3. Accepted Manuscript published: March 23, 2021 (version 1)
  4. Accepted Manuscript updated: March 24, 2021 (version 2)
  5. Version of Record published: April 21, 2021 (version 3)

Copyright

© 2021, Galdadas et al.

This article is distributed under the terms of the Creative Commons Attribution License permitting unrestricted use and redistribution provided that the original author and source are credited.

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  1. Ioannis Galdadas
  2. Shen Qu
  3. Ana Sofia F Oliveira
  4. Edgar Olehnovics
  5. Andrew R Mack
  6. Maria F Mojica
  7. Pratul K Agarwal
  8. Catherine L Tooke
  9. Francesco Luigi Gervasio
  10. James Spencer
  11. Robert A Bonomo
  12. Adrian J Mulholland
  13. Shozeb Haider
(2021)
Allosteric communication in class A β-lactamases occurs via cooperative coupling of loop dynamics
eLife 10:e66567.
https://doi.org/10.7554/eLife.66567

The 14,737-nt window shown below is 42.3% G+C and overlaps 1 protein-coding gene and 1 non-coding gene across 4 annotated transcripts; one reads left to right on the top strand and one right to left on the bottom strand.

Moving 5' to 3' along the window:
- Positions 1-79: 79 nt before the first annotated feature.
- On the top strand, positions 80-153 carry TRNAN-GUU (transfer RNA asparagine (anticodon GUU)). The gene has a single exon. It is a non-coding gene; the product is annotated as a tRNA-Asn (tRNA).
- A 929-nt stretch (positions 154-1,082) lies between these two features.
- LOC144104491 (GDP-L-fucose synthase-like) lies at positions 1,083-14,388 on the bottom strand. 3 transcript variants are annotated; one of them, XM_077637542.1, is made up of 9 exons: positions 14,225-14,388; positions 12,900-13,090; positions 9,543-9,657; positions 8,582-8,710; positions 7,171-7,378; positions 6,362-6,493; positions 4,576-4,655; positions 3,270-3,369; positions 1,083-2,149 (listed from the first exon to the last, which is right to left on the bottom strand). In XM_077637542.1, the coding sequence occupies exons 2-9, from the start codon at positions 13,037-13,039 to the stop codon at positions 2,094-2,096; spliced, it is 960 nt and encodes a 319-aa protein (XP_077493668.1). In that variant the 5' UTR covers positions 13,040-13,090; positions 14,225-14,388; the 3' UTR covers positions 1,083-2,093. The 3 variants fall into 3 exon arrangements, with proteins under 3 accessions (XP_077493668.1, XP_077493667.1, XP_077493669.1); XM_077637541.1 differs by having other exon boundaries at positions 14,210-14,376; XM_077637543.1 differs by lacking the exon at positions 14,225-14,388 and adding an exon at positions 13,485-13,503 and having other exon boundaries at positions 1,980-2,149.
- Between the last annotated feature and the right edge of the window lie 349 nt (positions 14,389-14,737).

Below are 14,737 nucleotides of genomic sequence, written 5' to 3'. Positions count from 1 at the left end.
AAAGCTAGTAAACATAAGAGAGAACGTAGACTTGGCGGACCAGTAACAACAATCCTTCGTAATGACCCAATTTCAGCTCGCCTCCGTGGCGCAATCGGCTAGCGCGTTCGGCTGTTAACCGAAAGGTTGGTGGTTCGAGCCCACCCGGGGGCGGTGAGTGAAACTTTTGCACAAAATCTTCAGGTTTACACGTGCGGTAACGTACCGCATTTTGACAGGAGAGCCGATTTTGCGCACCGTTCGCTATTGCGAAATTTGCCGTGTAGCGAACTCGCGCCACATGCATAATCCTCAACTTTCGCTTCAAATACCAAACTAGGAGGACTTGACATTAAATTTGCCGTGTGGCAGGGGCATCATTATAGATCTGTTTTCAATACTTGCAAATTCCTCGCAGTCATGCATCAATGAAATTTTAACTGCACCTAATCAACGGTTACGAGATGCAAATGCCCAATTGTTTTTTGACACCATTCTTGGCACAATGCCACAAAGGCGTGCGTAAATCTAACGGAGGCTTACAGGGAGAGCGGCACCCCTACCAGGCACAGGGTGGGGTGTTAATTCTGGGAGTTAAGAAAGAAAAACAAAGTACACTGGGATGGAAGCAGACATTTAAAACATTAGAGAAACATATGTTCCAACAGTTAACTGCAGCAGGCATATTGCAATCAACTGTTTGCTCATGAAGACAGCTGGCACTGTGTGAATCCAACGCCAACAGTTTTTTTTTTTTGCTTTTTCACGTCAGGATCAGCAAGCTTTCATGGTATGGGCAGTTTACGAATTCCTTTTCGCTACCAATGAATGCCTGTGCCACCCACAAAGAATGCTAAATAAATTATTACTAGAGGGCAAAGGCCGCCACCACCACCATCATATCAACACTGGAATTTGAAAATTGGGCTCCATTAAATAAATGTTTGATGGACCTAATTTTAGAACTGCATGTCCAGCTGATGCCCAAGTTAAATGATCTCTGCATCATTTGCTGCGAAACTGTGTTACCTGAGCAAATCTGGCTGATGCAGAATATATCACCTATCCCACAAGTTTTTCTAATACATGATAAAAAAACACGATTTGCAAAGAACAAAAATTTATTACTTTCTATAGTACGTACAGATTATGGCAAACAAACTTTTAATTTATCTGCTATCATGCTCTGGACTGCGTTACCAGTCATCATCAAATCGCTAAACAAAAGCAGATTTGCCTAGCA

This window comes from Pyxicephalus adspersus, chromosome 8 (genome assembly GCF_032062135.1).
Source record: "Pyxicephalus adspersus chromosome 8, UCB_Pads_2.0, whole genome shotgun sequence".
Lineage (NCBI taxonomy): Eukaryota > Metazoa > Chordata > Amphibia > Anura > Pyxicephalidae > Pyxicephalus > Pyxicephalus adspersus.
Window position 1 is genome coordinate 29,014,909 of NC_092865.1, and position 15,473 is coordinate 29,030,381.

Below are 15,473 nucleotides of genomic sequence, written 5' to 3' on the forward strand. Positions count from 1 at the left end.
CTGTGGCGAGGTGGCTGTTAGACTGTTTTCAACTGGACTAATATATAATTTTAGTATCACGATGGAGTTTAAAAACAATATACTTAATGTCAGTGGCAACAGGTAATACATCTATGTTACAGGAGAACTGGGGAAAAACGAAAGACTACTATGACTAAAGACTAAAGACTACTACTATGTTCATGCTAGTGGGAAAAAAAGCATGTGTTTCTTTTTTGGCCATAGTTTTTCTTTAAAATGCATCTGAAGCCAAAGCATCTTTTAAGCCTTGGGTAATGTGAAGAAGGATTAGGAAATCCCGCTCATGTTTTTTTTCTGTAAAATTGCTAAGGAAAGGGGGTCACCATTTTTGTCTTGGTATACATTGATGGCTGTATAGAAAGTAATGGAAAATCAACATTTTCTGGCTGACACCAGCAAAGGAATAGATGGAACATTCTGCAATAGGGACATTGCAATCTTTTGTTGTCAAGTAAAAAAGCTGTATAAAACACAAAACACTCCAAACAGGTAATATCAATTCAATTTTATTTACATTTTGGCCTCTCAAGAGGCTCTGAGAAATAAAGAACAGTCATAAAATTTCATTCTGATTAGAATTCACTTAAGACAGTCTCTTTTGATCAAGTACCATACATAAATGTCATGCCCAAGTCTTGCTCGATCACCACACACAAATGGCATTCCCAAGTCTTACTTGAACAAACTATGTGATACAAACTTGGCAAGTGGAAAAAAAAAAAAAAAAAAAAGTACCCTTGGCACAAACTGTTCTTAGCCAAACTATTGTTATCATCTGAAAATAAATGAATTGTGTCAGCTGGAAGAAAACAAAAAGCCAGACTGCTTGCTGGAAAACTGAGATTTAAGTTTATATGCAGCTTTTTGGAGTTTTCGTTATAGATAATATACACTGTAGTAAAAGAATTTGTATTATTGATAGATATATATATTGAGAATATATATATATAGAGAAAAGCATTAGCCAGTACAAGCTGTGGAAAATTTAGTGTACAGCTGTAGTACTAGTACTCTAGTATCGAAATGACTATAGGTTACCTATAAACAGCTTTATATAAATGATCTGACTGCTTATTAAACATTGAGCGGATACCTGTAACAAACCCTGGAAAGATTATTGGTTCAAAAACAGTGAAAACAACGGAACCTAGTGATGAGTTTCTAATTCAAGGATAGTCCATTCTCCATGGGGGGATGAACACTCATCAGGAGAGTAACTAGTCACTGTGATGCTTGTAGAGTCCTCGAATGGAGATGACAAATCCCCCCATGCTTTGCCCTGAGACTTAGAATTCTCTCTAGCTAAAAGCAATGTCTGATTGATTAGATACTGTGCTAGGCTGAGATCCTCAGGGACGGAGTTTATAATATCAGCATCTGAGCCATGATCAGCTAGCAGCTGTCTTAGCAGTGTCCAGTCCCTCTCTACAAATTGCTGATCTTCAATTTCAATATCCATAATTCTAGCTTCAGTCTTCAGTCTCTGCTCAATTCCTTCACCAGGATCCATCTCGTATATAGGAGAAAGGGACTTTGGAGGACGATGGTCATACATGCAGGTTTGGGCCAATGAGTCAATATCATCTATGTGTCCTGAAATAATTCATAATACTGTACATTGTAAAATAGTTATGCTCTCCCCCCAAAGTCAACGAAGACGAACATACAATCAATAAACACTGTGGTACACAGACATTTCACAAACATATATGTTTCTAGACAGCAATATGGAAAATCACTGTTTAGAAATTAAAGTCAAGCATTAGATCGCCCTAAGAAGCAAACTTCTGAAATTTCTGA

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    Supported by National Institutes of Health R01 HL122352 grant; ‘la Caixa’ Banking Foundation (HR18-00304); Fundación La Marató TV3: Ayudas a la investigación en enfermedades raras 2020 (LA MARATO-2020); Instituto de Salud Carlos III/FEDER/FSE; Horizon 2020 - Research and Innovation Framework Programme GA-965286 to JJ; the CNIC is supported by the Instituto de Salud Carlos III (ISCIII), the Ministerio de Ciencia e Innovación (MCIN) and the Pro CNIC Foundation), and is a Severo Ochoa Center of Excellence (grant CEX2020-001041-S funded by MICIN/AEI/10.13039/501100011033). American Heart Association postdoctoral fellowship 19POST34380706s to JVEN. Israel Science Foundation to OB and MA [824/19]. Rappaport grant [01012020RI]; and Niedersachsen Foundation [ZN3452] to OB; US-Israel Binational Science Foundation (BSF) to OB and TH [2019039]; Dr. Bernard Lublin Donation to OB; and The Duchenne Parent Project Netherlands (DPPNL 2029771) to OB. National Institutes of Health R01 AR068428 to DM and US-Israel Binational Science Foundation Grant [2013032] to DM and OB.